A Pakistani Christmas with a Kashmiri leg of lamb

My Nani, who would always find a reason to cook a leg of lamb, would make this Kashmiri style pot roast on Christmas.

Sumayya Usmani December 24, 2014
A Pakistani Christmas is so different. With a large local Christian population and the concepts of Christmas firmly entrenched in our culture from the colonial times, it is no wonder that we, in Pakistan, celebrate this festive day with much excitement yet in such different ways – menus, traditions and styles.

The fact that December 25th also marks the birthday of the founder of Pakistan, Quaid-e-Azam Muhammad Ali Jinnah, the public holiday is definitely welcome, not only for our Christian population (which would be given a day off regardless), but also for us to enjoy this wonderful time of year.

I remember well, always being excited with the prospects of buying my, rather fake, plastic Christmas tree from Bohri bazaar, my green and red tinsel and my very basic bobbles which would be enough excitement for a 10-year-old; I don’t think I ever grew out of it. Christmas in Pakistan wouldn’t mean presents like it does everywhere else so much as it would mean a day at home with my parents, a wonderful lavish meal of turkey and the trimmings with pudding in all its glory at the Sindh Club. But more than that, it would mean my grandmother’s rich aromatic lamb roast at dinner.

My lovely Nani, always the first to find a reason to cook a leg of lamb, would make this Kashmiri style pot roast, which incorporates the haunting, rich and regal flavours of Kashmir with some personal Pakistani and Punjabi twists. December 25th would be a day not only to relax with my family but to rejoice a man who had given us this free nation of Pakistan as well as celebrate the birth of Christ, in our own way – with thankfulness, togetherness and family.

Serves: Seven to ten people buffet style, as a main.

Prep and cooking time: 30 minutes prep and 1 ½ – 2 hours cooking.


Leg of lamb – 1 to 2 kilogram (skinned)

Garlic paste – 1½ tsp

Ginger paste – 1½ tsp

Salt – to taste

Natural yoghurt – 150 grams

Lemon juice – 1 lemon

Vegetable oil – 2 tbsp

Desiccated (dried) coconut – 2 tbsp

Ground almonds – 2 tbsp

Raisins – 1 tbsp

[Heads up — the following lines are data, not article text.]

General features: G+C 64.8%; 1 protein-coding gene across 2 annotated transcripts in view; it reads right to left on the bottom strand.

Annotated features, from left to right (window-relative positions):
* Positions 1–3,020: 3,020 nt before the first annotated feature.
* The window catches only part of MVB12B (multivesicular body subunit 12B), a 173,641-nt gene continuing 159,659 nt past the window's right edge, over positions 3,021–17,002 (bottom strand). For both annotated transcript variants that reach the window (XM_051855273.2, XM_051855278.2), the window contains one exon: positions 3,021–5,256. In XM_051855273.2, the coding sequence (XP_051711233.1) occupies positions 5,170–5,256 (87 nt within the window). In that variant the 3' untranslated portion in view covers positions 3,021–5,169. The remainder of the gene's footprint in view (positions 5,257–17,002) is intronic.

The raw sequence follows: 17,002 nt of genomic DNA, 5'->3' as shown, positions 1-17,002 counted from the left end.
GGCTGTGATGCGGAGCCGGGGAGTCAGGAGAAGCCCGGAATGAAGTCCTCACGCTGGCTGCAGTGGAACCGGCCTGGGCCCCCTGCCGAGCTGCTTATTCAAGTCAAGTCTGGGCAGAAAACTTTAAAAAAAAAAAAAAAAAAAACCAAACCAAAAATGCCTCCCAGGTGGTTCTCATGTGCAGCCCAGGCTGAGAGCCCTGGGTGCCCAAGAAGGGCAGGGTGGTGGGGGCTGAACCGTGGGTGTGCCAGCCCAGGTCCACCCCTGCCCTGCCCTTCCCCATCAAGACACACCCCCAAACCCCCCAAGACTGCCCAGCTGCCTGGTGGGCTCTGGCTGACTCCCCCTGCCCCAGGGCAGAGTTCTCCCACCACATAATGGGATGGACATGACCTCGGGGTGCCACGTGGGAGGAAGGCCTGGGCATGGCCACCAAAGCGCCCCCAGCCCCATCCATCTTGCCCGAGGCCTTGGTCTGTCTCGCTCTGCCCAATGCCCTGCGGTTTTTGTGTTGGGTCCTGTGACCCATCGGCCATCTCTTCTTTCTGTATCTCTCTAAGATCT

Poppy seeds – 1 tsp

Red onions – 1 to 2

Water – 3 to 4 cups

Masala and spices:

Cinnamon quill – 1

Cloves – 10 to 12

Green cardamoms – 10

Black cardamom – 1 large

Cumin seeds – 1 tsp

Coriander seeds – 1½ tsp

Peppercorn – 1 tsp

Mace – 1 small piece

Aniseed – 1 tsp

Dried red chillies – 1 to 2

A handful of rose petals


1. Place all the dry ingredients (dried coconut, ground almonds, raisins, and poppy seeds) and onions in a blender and make into a paste.

2. In a grinder, mix all the masalas and spices, and grind into a powder. Mix into yoghurt with ginger paste and garlic paste.

3. Rub the lemon juice and salt all over the leg of lamb.

4. Slit the leg of lamb all over and marinate (cover) the lamb with yoghurt mixture. Marinate for one to two hours overnight, making sure it’s covered.

5. Heat oil in a large saucepan and turn the heat to medium high. Once hot, add the leg of lamb and make sure to seal the lamb on all sides – i.e. the surface should be brown all over, will take about three to four minutes on each side.

6. Turn the heat to medium low and cook the lamb for up to an hour and a half for a well done leg of lamb. Keep checking if the pan is not dry. If it gets dry, add a few splashes of water and turn down the heat. Depending on the size of your leg of lamb, it may cook a little faster. To check, pierce the middle of the leg with a knife, if juices run clear, the meat is cooked completely. If you prefer medium-cooked (pink inside), cook for about 45 minutes to an hour on low heat. Check the lamb with the knife again, the juices should be slightly bloody.

7. Once ready, take the remaining gravy out into a bowl and let the leg of lamb rest for about 15 to 20 minutes. Garnish with rose petals, mint leaves and lemon.

8. Carve the meat out and serve with the remaining gravy.

Enjoy with sheermal, naan or rice, a crisp cucumber salad and a spicy raita.

Have a merry Christmas, everyone!

This post originally appeared here.
Sumayya Usmani She is a writer and cookery teacher based in London, UK, specialising in the cuisine of Pakistan WHERE she was born and raised. She blogs at http://www.mytamarindkitchen.com/ and tweets as @MyTamarindKtchn (https://twitter.com/MyTamarindKtchn) She is also the author of a cookbook, Summers under the Tamarind Tree.
The views expressed by the writer and the reader comments do not necassarily reflect the views and policies of the Express Tribune.


Agrippa - The Skeptic | 9 years ago | Reply Why does religion creep up into a discussion on food? ?
Linux Torvalds | 9 years ago | Reply I like the article , ive never seen a pakistani site before but it's very pleasant .
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